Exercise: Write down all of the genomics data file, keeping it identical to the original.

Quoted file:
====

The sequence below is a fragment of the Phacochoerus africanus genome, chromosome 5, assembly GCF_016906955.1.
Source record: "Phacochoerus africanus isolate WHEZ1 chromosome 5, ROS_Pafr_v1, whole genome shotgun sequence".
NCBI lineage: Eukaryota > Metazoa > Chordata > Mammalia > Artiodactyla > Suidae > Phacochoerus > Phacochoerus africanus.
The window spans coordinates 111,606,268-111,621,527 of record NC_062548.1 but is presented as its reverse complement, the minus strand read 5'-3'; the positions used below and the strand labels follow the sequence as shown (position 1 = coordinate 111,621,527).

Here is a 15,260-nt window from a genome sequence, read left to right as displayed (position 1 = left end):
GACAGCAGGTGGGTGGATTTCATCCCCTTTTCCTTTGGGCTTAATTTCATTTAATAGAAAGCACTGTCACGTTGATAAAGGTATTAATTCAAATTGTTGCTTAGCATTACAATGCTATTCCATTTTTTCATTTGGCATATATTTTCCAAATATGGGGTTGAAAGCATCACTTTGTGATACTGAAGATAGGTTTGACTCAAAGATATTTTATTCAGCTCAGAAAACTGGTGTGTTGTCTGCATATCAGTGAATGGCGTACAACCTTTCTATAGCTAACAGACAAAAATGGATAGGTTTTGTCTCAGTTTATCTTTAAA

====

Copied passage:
The sequence below is a fragment of the Phacochoerus africanus genome, chromosome 5, assembly GCF_016906955.1.
Source record: "Phacochoerus africanus isolate WHEZ1 chromosome 5, ROS_Pafr_v1, whole genome shotgun sequence".
NCBI lineage: Eukaryota > Metazoa > Chordata > Mammalia > Artiodactyla > Suidae > Phacochoerus > Phacochoerus africanus.
The window spans coordinates 111,606,268-111,621,527 of record NC_062548.1 but is presented as its reverse complement, the minus strand read 5'-3'; the positions used below and the strand labels follow the sequence as shown (position 1 = coordinate 111,621,527).

Here is a 15,260-nt window from a genome sequence, read left to right as displayed (position 1 = left end):
GACAGCAGGTGGGTGGATTTCATCCCCTTTTCCTTTGGGCTTAATTTCATTTAATAGAAAGCACTGTCACGTTGATAAAGGTATTAATTCAAATTGTTGCTTAGCATTACAATGCTATTCCATTTTTTCATTTGGCATATATTTTCCAAATATGGGGTTGAAAGCATCACTTTGTGATACTGAAGATAGGTTTGACTCAAAGATATTTTATTCAGCTCAGAAAACTGGTGTGTTGTCTGCATATCAGTGAATGGCGTACAACCTTTCTATAGCTAACAGACAAAAATGGATAGGTTTTGTCTCAGTTTATCTTTAAA